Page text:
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Thursday, May 2, 2013

Colour Your Age






Our society is unfortunately obsessed with looks, so as we age, some of us become quite unhappy about the changes.  I seem to not have this worry and actually look forward to finally "growing up" one day :-)

However, it does make sense to wear clothes and colours that flatter changing skin tones as we embrace our new decades.  When we are young we can wear anything we like in both colour and style, but as we get older, we do look better if we wear colours and styles that flatter and enhance who we have become.

As we get older, the body chemistry changes and this affects the production of collagen in our skin - it slows down, our skin loses elasticity and becomes thinner, resulting in wrinkling and fine line development.    With the reduction of hormones with menopause,  skin can become blotchier and dryer.

I do not profess to be a skin care expert ( I use the basics, do not smoke, wear a hat in the sun) so I will not be suggesting any remedies with cosmetic creams - the skin being dead, the ex RN in me wonders how they really work...).  Wearing the right colours for you near your face will enhance your natural beauty.   And the subtle use of make-up in the right tones for your skin can also work wonders.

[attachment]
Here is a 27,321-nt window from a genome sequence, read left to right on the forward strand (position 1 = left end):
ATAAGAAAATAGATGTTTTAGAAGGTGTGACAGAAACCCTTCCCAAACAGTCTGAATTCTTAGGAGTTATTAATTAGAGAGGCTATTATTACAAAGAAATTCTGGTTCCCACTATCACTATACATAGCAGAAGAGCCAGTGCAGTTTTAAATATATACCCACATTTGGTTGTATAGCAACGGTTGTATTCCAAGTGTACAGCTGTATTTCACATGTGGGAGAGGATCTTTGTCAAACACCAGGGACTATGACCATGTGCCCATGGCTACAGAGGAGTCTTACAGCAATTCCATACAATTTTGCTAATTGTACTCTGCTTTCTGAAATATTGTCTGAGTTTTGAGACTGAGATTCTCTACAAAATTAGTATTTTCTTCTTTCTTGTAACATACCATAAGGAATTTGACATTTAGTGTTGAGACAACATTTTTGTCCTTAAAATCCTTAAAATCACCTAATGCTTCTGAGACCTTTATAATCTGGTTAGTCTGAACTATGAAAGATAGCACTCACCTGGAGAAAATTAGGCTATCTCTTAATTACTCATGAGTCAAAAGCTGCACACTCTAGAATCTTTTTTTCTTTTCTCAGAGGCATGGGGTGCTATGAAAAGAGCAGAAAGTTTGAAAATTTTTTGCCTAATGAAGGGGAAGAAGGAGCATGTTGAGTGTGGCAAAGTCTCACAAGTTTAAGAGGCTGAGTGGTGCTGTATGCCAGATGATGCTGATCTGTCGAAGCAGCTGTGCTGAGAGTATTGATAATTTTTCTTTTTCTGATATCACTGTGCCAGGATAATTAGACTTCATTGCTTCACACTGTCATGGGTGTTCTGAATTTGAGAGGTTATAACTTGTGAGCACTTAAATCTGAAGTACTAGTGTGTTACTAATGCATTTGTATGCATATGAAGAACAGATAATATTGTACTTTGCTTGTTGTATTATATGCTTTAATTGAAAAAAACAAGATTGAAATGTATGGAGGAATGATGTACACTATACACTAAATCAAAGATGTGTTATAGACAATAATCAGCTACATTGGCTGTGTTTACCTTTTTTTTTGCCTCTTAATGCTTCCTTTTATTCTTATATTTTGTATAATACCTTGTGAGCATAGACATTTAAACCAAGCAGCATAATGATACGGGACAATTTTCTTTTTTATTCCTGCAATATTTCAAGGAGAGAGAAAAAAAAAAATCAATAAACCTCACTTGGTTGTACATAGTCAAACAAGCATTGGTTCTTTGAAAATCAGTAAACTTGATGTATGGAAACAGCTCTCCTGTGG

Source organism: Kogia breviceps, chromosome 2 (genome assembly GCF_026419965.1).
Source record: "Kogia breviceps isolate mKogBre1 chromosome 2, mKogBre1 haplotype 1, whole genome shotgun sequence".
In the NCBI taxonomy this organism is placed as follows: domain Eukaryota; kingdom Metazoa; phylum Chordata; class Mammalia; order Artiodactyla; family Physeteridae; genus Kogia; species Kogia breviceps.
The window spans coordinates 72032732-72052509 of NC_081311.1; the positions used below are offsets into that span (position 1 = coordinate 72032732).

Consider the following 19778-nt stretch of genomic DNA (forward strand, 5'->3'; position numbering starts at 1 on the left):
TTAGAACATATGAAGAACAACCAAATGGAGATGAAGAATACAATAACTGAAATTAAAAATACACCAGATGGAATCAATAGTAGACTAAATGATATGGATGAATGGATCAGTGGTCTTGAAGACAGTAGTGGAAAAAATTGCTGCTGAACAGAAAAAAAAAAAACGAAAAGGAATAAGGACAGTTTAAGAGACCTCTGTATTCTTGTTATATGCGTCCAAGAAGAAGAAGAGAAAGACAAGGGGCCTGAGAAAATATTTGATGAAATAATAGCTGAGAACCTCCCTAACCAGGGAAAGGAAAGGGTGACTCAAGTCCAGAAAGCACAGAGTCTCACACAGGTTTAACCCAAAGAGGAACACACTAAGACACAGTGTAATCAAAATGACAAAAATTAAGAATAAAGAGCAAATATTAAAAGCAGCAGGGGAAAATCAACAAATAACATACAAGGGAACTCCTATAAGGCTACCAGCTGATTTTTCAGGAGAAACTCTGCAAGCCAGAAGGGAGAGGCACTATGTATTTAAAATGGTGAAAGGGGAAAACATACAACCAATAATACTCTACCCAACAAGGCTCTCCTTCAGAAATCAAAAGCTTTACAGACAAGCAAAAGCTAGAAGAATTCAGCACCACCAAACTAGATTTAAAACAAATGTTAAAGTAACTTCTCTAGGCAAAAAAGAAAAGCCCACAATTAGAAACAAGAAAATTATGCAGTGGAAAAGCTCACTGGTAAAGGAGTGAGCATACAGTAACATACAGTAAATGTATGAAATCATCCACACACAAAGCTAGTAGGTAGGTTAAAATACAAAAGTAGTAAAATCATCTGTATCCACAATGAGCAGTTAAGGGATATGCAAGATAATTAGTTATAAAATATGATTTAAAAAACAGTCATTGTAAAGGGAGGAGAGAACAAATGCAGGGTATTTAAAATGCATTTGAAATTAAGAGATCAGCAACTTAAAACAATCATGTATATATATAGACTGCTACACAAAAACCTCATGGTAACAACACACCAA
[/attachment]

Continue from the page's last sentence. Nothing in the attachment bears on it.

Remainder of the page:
This is why it is important to know your base colours - warm, darker, more muted (Autumn) warm, clear, light and bright (Spring), cool, soft, muted (Summer), and cool, bright, clear/icy and deep (Winter). 

(For those of you who  are familiar with the other colour schemes of light, deep, cool, clear, soft. and warm, they are components  of the four season approach - the tonal systems just use one of the dominant colourings that you may have, and clever marketing does the rest by selling these ideas as the most relevant for you).

When we get older, our underlying genetics do not change, so our base colouring remains the same.  But we do tend to lose some of our colouring - eyes may get lighter, hair greys, skin may pale, lips are not so coloured (I've noticed this one - I used to have quite rosy lips, now they are paler).

So, we need to adjust our colours to suit.


All this really means is you slide to the lighter end of your colour spectrum - you can still wear the deeper colours as your basics and neutrals, and wear the lighter colours near the face.

And if you do not like a colour in your palette (or it does not like you) - do not wear it.  Not all the colours in a colour palette will suit you at all times in your life - and you may also just find that certain colours are not "you".

Play around with scraps of colour next to your face every so often to see what currently looks good with your skin, hair and eye colour.



WINTER